Floating market in Thailand

My culinary vision of Thailand

As I sit in my in Zenz, my local Thai restaurant, I wonder how it all went wrong. The crispy chilli beef could be anything, mostly it seems to be made of jam. The lemon chicken is giving me cavities with each mouthful and the Thai fishcakes would be more handy to re-sole my trainers with. The less said about the crispy duck (possibly squirrel) the better. The trouble is that this meal is pretty much what you’ll find in most BRitish small town Asian restaurants and takeaways. There is nothing remotely authentic about it. The food is often microwave heated and the balance of flavours would only appeal someone with an insanely sweet tooth.

I know this is not the way food is meant to be. Thai food should be complexly seasoned and have a delicate balance of bitter, sweet, salty and sour. The food should be flavoured with delicious herbs and spices. There should be a wide variety of seasonal vegetables. Not a token carrot in sight. Clearly someone has been pulling the wool over my eyes.

The real McCoy

Lush green rice fields in Thailand

There are many reasons why I have always wanted to visit Asia, but having the opportunity to taste some authentic cuisine is the biggest one. A friend of mine recently returned from a trip to Thailand where she travelled on her own, attending cookery schools around the country. She regaled us with tales of the beautiful countryside, the people she met on the way and the way of life. All while we ate the most stunning Pad Thai at her kitchen table.

It seems as though the only way I’m going to get a decent Thai meal is to pack my bags and head off to Thailand to get one. It will certainly be a far cry from the food served at Zenz restaurant. For a start, fish cakes should contain some element of fish!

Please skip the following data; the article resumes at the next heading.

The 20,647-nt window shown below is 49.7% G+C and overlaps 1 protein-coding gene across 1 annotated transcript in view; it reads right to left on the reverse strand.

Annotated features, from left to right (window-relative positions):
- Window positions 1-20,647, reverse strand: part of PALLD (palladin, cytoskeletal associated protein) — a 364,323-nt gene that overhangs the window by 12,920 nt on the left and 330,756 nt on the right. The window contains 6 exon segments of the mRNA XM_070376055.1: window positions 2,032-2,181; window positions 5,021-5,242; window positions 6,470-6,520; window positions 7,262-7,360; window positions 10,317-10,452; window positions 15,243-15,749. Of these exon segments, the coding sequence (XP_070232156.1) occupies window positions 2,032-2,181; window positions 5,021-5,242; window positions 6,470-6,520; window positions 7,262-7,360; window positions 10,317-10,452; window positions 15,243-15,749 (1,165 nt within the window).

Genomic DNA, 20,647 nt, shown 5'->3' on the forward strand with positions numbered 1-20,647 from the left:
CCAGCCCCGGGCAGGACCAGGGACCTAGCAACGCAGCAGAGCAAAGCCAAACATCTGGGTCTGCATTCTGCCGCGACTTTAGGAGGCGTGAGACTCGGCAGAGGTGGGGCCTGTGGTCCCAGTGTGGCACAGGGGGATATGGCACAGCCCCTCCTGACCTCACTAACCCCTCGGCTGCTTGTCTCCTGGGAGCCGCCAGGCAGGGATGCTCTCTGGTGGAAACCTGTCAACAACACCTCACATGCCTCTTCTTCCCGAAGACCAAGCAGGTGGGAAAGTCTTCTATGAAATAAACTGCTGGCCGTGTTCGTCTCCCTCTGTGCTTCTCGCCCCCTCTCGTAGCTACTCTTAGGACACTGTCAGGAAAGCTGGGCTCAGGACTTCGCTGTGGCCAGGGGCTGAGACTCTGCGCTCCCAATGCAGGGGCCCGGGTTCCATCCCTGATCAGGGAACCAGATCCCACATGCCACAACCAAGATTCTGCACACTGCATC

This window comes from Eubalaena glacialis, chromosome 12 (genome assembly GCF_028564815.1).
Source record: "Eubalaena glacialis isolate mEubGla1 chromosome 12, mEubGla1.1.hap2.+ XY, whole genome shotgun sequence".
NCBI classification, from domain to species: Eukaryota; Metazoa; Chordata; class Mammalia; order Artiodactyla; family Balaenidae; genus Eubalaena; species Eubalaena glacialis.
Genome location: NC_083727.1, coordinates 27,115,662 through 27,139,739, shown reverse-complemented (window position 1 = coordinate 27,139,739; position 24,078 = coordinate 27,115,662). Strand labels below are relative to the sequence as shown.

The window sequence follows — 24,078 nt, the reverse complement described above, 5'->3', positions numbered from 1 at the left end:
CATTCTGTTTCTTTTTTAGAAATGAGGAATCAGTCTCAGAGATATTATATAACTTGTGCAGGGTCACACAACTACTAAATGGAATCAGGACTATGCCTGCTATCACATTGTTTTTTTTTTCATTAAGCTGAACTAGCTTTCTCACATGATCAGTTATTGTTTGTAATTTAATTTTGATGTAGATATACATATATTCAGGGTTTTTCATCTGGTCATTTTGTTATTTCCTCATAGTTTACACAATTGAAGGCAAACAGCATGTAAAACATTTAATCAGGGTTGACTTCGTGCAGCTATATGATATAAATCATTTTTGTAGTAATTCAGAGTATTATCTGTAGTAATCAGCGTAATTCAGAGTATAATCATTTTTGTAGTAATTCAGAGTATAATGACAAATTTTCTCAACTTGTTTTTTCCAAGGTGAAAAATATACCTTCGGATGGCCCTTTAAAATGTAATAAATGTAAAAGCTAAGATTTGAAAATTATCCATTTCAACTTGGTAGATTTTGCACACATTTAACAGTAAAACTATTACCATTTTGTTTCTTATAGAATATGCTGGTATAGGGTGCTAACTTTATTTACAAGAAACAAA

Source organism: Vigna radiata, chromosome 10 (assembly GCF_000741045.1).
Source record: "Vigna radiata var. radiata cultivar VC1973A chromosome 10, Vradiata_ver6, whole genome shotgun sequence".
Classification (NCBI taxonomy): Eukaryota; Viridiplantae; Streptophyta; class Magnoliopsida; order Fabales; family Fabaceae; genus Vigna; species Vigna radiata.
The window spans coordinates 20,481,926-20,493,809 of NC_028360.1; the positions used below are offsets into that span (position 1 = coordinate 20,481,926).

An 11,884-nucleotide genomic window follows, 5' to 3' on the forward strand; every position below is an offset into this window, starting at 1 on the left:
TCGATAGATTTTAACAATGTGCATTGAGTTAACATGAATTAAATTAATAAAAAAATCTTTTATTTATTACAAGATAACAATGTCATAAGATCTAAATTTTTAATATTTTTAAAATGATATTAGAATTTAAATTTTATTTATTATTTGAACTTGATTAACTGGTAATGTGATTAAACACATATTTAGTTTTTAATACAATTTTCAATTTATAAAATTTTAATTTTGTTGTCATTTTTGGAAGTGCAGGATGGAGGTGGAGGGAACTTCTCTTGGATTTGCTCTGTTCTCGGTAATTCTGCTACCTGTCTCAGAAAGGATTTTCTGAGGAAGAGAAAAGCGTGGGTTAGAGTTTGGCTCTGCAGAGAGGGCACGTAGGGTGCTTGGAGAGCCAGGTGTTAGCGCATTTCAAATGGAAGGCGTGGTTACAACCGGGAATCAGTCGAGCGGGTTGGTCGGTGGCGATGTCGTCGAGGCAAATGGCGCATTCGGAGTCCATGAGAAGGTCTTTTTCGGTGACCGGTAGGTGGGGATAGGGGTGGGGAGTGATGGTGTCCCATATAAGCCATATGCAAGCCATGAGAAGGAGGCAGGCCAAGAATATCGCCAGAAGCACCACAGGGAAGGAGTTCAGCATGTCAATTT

Picture credit: echiner1.

En route to Thailand

The first place I’d want to head to is straight to Ayutthaya and into the Central Plains – this area is often known as the ‘rice¬†bowl’ and is the agricultural centre of Thailand. You can fly straight into Bangkok’s main airport, Suvarnabhumi Airport and get a bus along Route 4 from there. In the region there are rice paddies and shrimp farms galore, but the biggest draw are the floating markets.

One of the most popular floating markets is the Damnoen Saduak market. Hundreds of boats fill the river each morning selling, I imagine, the freshest fruits and vegetables from the region. Everything is available from Pak Choi to Papaya my friend tells me. Perfect for recreating authentic recipes. The market is colourful, the air is full of unfamiliar smells and the locals barter noisily between the boats. You can pick up some great meals too at the market. I would dearly love to try mango and sticky rice the way it is meant to be cooked!

Floating market in Thailand

Picture credit to tommykwok630.

Cooking, cooking, cooked

The next thing is to have a few cookery lessons. There are plenty of English-speaking courses that run throughout Thailand. The Baipai Cookery school in Bangkok has been running for 10 years and offers hands-on courses. The menus are based on seasonal produce and it looks very professional. Sounds right up my street, and a lot different from the depressing home economics lessons of my childhood.

Finally on my little tour of Thailand I’d like to sample as much street food as possible. It’s a million miles away from the roadside greasy bacon sandwiches that you find sold out of a van on the A1. Steamed chicken with fragrant rice, little Chinese doughnuts flavoured with soya milk and noodle soups flavoured with all kinds of delicious delicacies. What better way to get around a country than to eat your way around!

Of course the food is only part of my dream of visiting Thailand. The country, it’s people and culture are so far removed from rainy dismal Blighty. The landscape extreme, from the vast rice paddies to the beautiful white sand beaches. Hopefully I will come back more knowledgeable, a little fatter and with a feeling of satiety!

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